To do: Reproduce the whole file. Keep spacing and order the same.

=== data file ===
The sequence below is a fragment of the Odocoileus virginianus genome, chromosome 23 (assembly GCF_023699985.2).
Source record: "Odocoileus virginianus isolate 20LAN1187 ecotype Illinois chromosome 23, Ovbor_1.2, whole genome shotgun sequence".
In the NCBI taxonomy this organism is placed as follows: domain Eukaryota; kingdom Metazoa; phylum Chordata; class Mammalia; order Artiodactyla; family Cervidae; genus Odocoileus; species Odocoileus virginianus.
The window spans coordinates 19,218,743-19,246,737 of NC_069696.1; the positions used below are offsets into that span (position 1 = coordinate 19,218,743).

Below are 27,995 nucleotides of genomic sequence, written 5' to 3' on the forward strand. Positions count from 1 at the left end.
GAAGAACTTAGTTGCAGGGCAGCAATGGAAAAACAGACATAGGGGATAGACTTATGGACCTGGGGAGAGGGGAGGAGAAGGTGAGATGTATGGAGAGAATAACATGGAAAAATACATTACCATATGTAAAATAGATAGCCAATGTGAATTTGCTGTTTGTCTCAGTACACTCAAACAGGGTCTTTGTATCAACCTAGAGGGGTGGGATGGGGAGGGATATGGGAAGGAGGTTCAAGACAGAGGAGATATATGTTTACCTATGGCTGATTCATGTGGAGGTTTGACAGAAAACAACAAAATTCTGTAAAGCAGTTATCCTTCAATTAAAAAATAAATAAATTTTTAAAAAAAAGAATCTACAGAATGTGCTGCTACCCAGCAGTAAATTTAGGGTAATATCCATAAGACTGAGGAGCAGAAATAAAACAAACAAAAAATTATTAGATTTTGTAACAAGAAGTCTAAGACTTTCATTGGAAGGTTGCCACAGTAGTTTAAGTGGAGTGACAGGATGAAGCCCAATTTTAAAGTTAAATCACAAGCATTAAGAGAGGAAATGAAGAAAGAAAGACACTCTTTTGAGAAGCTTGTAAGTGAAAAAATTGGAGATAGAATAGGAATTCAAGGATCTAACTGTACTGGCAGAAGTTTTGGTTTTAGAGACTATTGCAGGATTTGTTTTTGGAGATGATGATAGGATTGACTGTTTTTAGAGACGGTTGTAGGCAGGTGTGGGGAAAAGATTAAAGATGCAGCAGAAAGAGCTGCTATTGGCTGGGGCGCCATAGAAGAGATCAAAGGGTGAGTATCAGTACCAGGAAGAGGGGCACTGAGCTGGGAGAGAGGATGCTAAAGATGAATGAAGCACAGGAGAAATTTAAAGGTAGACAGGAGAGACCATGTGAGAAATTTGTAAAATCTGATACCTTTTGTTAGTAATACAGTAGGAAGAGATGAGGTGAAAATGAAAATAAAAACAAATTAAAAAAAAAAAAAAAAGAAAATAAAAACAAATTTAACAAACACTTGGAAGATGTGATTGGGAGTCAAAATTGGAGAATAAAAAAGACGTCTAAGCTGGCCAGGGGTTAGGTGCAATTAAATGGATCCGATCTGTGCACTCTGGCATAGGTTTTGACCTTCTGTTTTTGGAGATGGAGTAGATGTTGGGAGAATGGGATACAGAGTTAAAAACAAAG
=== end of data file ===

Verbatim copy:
The sequence below is a fragment of the Odocoileus virginianus genome, chromosome 23 (assembly GCF_023699985.2).
Source record: "Odocoileus virginianus isolate 20LAN1187 ecotype Illinois chromosome 23, Ovbor_1.2, whole genome shotgun sequence".
In the NCBI taxonomy this organism is placed as follows: domain Eukaryota; kingdom Metazoa; phylum Chordata; class Mammalia; order Artiodactyla; family Cervidae; genus Odocoileus; species Odocoileus virginianus.
The window spans coordinates 19,218,743-19,246,737 of NC_069696.1; the positions used below are offsets into that span (position 1 = coordinate 19,218,743).

Below are 27,995 nucleotides of genomic sequence, written 5' to 3' on the forward strand. Positions count from 1 at the left end.
GAAGAACTTAGTTGCAGGGCAGCAATGGAAAAACAGACATAGGGGATAGACTTATGGACCTGGGGAGAGGGGAGGAGAAGGTGAGATGTATGGAGAGAATAACATGGAAAAATACATTACCATATGTAAAATAGATAGCCAATGTGAATTTGCTGTTTGTCTCAGTACACTCAAACAGGGTCTTTGTATCAACCTAGAGGGGTGGGATGGGGAGGGATATGGGAAGGAGGTTCAAGACAGAGGAGATATATGTTTACCTATGGCTGATTCATGTGGAGGTTTGACAGAAAACAACAAAATTCTGTAAAGCAGTTATCCTTCAATTAAAAAATAAATAAATTTTTAAAAAAAAGAATCTACAGAATGTGCTGCTACCCAGCAGTAAATTTAGGGTAATATCCATAAGACTGAGGAGCAGAAATAAAACAAACAAAAAATTATTAGATTTTGTAACAAGAAGTCTAAGACTTTCATTGGAAGGTTGCCACAGTAGTTTAAGTGGAGTGACAGGATGAAGCCCAATTTTAAAGTTAAATCACAAGCATTAAGAGAGGAAATGAAGAAAGAAAGACACTCTTTTGAGAAGCTTGTAAGTGAAAAAATTGGAGATAGAATAGGAATTCAAGGATCTAACTGTACTGGCAGAAGTTTTGGTTTTAGAGACTATTGCAGGATTTGTTTTTGGAGATGATGATAGGATTGACTGTTTTTAGAGACGGTTGTAGGCAGGTGTGGGGAAAAGATTAAAGATGCAGCAGAAAGAGCTGCTATTGGCTGGGGCGCCATAGAAGAGATCAAAGGGTGAGTATCAGTACCAGGAAGAGGGGCACTGAGCTGGGAGAGAGGATGCTAAAGATGAATGAAGCACAGGAGAAATTTAAAGGTAGACAGGAGAGACCATGTGAGAAATTTGTAAAATCTGATACCTTTTGTTAGTAATACAGTAGGAAGAGATGAGGTGAAAATGAAAATAAAAACAAATTAAAAAAAAAAAAAAAAGAAAATAAAAACAAATTTAACAAACACTTGGAAGATGTGATTGGGAGTCAAAATTGGAGAATAAAAAAGACGTCTAAGCTGGCCAGGGGTTAGGTGCAATTAAATGGATCCGATCTGTGCACTCTGGCATAGGTTTTGACCTTCTGTTTTTGGAGATGGAGTAGATGTTGGGAGAATGGGATACAGAGTTAAAAACAAAG